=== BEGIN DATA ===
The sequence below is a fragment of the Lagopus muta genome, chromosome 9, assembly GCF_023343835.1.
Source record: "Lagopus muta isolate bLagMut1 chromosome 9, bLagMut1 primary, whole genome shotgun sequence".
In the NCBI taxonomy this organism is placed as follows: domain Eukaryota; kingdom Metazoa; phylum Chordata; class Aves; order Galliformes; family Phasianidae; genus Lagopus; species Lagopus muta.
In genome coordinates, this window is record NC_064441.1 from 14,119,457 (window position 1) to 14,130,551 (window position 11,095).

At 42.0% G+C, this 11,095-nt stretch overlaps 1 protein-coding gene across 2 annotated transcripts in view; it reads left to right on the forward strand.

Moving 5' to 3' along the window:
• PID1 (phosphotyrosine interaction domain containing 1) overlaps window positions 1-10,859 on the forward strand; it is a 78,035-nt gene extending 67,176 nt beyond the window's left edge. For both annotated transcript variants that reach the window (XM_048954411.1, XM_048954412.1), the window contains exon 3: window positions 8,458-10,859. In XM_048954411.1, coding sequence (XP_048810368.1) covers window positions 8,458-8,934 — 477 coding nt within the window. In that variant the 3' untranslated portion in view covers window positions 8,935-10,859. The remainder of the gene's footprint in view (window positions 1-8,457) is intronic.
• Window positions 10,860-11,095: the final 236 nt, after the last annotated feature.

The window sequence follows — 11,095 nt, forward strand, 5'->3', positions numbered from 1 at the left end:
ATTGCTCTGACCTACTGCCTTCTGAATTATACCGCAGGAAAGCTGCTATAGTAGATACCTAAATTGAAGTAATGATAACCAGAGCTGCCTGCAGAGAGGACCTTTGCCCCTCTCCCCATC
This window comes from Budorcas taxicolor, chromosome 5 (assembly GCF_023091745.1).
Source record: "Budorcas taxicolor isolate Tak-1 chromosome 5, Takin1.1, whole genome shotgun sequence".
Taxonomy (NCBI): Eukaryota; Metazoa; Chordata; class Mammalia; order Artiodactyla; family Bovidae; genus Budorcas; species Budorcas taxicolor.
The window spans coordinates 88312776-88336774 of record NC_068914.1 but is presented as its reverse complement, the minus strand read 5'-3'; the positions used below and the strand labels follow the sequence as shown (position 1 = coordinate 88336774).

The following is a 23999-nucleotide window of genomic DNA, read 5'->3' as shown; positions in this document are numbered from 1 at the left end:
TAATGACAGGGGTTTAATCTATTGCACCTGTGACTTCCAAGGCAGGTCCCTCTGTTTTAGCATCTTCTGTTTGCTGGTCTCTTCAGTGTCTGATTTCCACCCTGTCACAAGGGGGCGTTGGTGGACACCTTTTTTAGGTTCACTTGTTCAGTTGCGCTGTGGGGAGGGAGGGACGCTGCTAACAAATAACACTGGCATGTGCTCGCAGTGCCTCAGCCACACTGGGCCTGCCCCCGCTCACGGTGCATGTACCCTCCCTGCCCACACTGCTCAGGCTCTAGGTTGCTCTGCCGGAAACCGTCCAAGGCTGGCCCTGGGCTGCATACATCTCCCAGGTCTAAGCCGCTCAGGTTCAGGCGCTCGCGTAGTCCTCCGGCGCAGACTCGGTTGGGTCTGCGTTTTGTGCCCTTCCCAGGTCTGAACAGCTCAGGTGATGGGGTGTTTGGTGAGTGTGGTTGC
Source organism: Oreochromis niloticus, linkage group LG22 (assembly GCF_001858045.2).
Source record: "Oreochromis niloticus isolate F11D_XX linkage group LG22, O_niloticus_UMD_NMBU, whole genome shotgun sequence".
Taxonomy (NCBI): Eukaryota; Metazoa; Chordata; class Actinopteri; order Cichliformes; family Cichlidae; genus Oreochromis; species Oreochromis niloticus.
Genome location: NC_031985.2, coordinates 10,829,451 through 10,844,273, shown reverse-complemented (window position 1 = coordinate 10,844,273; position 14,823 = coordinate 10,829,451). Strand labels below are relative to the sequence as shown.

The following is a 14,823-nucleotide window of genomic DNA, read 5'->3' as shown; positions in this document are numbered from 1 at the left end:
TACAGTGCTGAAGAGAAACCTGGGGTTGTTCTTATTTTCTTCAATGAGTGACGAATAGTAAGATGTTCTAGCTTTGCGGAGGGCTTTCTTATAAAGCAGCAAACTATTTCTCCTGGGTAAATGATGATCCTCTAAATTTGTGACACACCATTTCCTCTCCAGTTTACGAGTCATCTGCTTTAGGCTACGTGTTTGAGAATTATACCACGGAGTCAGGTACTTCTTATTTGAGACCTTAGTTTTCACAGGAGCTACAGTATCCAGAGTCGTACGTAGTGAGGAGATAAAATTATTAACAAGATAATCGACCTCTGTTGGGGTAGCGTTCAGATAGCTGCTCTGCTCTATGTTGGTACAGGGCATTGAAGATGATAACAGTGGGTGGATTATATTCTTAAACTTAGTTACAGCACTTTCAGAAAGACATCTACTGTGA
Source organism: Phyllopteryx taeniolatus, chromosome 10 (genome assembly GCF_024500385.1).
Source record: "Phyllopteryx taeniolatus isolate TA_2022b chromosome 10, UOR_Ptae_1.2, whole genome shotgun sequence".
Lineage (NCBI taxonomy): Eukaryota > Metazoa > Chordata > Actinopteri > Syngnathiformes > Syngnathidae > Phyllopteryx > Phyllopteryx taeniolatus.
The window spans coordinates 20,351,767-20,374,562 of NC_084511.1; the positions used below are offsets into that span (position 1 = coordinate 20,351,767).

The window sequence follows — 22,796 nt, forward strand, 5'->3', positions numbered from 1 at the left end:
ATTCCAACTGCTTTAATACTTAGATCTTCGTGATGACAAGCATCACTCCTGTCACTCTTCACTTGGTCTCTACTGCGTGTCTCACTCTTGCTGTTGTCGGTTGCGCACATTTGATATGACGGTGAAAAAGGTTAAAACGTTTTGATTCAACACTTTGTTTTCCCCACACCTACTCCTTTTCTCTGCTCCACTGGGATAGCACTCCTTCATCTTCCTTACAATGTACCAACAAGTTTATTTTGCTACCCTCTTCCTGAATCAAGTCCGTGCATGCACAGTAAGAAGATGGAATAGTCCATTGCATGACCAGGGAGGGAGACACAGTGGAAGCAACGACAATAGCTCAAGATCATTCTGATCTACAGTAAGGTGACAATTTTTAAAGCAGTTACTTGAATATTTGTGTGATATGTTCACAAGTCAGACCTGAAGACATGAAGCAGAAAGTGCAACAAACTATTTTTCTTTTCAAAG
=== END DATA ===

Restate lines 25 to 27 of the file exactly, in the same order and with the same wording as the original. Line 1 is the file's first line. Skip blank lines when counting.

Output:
Lineage (NCBI taxonomy): Eukaryota > Metazoa > Chordata > Actinopteri > Syngnathiformes > Syngnathidae > Phyllopteryx > Phyllopteryx taeniolatus.
The window spans coordinates 20,351,767-20,374,562 of NC_084511.1; the positions used below are offsets into that span (position 1 = coordinate 20,351,767).

The window sequence follows — 22,796 nt, forward strand, 5'->3', positions numbered from 1 at the left end: